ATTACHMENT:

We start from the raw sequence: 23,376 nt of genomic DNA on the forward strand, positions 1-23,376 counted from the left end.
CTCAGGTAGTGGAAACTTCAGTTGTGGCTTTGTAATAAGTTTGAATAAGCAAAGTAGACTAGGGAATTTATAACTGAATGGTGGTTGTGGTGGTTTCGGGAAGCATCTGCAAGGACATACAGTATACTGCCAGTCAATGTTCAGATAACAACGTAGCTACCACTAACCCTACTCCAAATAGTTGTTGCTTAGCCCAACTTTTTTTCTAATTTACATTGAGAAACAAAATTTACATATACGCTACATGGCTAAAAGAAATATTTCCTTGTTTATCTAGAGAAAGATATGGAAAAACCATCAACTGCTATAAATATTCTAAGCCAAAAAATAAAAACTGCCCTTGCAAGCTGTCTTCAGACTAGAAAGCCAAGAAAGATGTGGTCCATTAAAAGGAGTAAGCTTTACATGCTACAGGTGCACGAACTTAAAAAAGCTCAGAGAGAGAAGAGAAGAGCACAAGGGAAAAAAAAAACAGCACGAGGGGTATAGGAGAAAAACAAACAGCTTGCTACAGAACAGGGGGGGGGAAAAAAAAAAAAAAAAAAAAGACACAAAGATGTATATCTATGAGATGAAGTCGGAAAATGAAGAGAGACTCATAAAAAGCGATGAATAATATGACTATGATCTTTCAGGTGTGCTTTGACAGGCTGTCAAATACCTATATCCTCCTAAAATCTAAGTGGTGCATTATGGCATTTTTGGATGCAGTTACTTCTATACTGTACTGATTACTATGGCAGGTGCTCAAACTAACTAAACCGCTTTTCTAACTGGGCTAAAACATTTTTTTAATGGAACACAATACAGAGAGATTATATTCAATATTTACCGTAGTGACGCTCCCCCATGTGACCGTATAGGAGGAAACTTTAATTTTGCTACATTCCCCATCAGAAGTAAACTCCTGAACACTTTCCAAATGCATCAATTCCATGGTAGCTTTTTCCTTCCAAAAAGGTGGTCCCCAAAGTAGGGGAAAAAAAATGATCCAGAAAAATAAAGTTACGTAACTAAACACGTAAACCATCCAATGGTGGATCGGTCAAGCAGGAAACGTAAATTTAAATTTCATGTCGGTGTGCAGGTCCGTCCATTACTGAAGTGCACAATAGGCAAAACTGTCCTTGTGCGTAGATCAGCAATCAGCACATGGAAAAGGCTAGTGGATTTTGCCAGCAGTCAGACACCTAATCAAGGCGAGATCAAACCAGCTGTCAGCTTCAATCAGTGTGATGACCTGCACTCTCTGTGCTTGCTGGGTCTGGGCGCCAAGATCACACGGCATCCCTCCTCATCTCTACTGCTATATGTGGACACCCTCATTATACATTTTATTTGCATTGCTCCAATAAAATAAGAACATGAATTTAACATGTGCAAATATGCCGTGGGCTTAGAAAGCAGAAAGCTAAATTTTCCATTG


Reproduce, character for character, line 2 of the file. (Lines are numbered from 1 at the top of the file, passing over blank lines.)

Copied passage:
CTCAGGTAGTGGAAACTTCAGTTGTGGCTTTGTAATAAGTTTGAATAAGCAAAGTAGACTAGGGAATTTATAACTGAATGGTGGTTGTGGTGGTTTCGGGAAGCATCTGCAAGGACATACAGTATACTGCCAGTCAATGTTCAGATAACAACGTAGCTACCACTAACCCTACTCCAAATAGTTGTTGCTTAGCCCAACTTTTTTTCTAATTTACATTGAGAAACAAAATTTACATATACGCTACATGGCTAAAAGAAATATTTCCTTGTTTATCTAGAGAAAGATATGGAAAAACCATCAACTGCTATAAATATTCTAAGCCAAAAAATAAAAACTGCCCTTGCAAGCTGTCTTCAGACTAGAAAGCCAAGAAAGATGTGGTCCATTAAAAGGAGTAAGCTTTACATGCTACAGGTGCACGAACTTAAAAAAGCTCAGAGAGAGAAGAGAAGAGCACAAGGGAAAAAAAAAACAGCACGAGGGGTATAGGAGAAAAACAAACAGCTTGCTACAGAACAGGGGGGGGGAAAAAAAAAAAAAAAAAAAAGACACAAAGATGTATATCTATGAGATGAAGTCGGAAAATGAAGAGAGACTCATAAAAAGCGATGAATAATATGACTATGATCTTTCAGGTGTGCTTTGACAGGCTGTCAAATACCTATATCCTCCTAAAATCTAAGTGGTGCATTATGGCATTTTTGGATGCAGTTACTTCTATACTGTACTGATTACTATGGCAGGTGCTCAAACTAACTAAACCGCTTTTCTAACTGGGCTAAAACATTTTTTTAATGGAACACAATACAGAGAGATTATATTCAATATTTACCGTAGTGACGCTCCCCCATGTGACCGTATAGGAGGAAACTTTAATTTTGCTACATTCCCCATCAGAAGTAAACTCCTGAACACTTTCCAAATGCATCAATTCCATGGTAGCTTTTTCCTTCCAAAAAGGTGGTCCCCAAAGTAGGGGAAAAAAAATGATCCAGAAAAATAAAGTTACGTAACTAAACACGTAAACCATCCAATGGTGGATCGGTCAAGCAGGAAACGTAAATTTAAATTTCATGTCGGTGTGCAGGTCCGTCCATTACTGAAGTGCACAATAGGCAAAACTGTCCTTGTGCGTAGATCAGCAATCAGCACATGGAAAAGGCTAGTGGATTTTGCCAGCAGTCAGACACCTAATCAAGGCGAGATCAAACCAGCTGTCAGCTTCAATCAGTGTGATGACCTGCACTCTCTGTGCTTGCTGGGTCTGGGCGCCAAGATCACACGGCATCCCTCCTCATCTCTACTGCTATATGTGGACACCCTCATTATACATTTTATTTGCATTGCTCCAATAAAATAAGAACATGAATTTAACATGTGCAAATATGCCGTGGGCTTAGAAAGCAGAAAGCTAAATTTTCCATTG